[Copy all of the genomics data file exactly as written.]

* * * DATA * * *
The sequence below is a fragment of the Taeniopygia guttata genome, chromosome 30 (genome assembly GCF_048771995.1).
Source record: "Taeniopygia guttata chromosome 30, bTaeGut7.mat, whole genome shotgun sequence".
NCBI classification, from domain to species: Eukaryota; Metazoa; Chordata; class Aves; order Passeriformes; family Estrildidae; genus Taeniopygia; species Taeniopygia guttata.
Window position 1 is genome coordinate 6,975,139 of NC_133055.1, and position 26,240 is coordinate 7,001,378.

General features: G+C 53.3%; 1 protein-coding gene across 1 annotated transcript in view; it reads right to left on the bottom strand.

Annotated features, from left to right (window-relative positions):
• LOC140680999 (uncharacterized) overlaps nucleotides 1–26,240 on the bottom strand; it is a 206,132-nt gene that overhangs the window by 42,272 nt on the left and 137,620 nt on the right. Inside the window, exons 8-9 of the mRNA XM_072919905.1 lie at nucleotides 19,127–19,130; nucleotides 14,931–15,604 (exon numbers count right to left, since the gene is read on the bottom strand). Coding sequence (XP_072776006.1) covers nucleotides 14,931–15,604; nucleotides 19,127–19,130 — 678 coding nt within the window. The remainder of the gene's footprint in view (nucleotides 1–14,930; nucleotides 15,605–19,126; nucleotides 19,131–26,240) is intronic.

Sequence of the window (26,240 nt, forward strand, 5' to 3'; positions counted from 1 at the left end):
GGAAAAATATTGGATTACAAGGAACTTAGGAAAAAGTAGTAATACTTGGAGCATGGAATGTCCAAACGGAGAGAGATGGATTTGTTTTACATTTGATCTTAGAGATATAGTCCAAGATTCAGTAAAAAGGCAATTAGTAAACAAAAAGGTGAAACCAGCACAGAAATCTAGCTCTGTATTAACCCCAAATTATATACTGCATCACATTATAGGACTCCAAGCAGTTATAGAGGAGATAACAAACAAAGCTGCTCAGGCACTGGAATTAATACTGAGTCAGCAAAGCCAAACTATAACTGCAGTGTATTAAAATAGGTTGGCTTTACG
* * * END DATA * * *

The sequence below is a fragment of the Taeniopygia guttata genome, chromosome 30 (genome assembly GCF_048771995.1).
Source record: "Taeniopygia guttata chromosome 30, bTaeGut7.mat, whole genome shotgun sequence".
NCBI classification, from domain to species: Eukaryota; Metazoa; Chordata; class Aves; order Passeriformes; family Estrildidae; genus Taeniopygia; species Taeniopygia guttata.
Window position 1 is genome coordinate 6,975,139 of NC_133055.1, and position 26,240 is coordinate 7,001,378.

General features: G+C 53.3%; 1 protein-coding gene across 1 annotated transcript in view; it reads right to left on the bottom strand.

Annotated features, from left to right (window-relative positions):
• LOC140680999 (uncharacterized) overlaps nucleotides 1–26,240 on the bottom strand; it is a 206,132-nt gene that overhangs the window by 42,272 nt on the left and 137,620 nt on the right. Inside the window, exons 8-9 of the mRNA XM_072919905.1 lie at nucleotides 19,127–19,130; nucleotides 14,931–15,604 (exon numbers count right to left, since the gene is read on the bottom strand). Coding sequence (XP_072776006.1) covers nucleotides 14,931–15,604; nucleotides 19,127–19,130 — 678 coding nt within the window. The remainder of the gene's footprint in view (nucleotides 1–14,930; nucleotides 15,605–19,126; nucleotides 19,131–26,240) is intronic.

Sequence of the window (26,240 nt, forward strand, 5' to 3'; positions counted from 1 at the left end):
GGAAAAATATTGGATTACAAGGAACTTAGGAAAAAGTAGTAATACTTGGAGCATGGAATGTCCAAACGGAGAGAGATGGATTTGTTTTACATTTGATCTTAGAGATATAGTCCAAGATTCAGTAAAAAGGCAATTAGTAAACAAAAAGGTGAAACCAGCACAGAAATCTAGCTCTGTATTAACCCCAAATTATATACTGCATCACATTATAGGACTCCAAGCAGTTATAGAGGAGATAACAAACAAAGCTGCTCAGGCACTGGAATTAATACTGAGTCAGCAAAGCCAAACTATAACTGCAGTGTATTAAAATAGGTTGGCTTTACG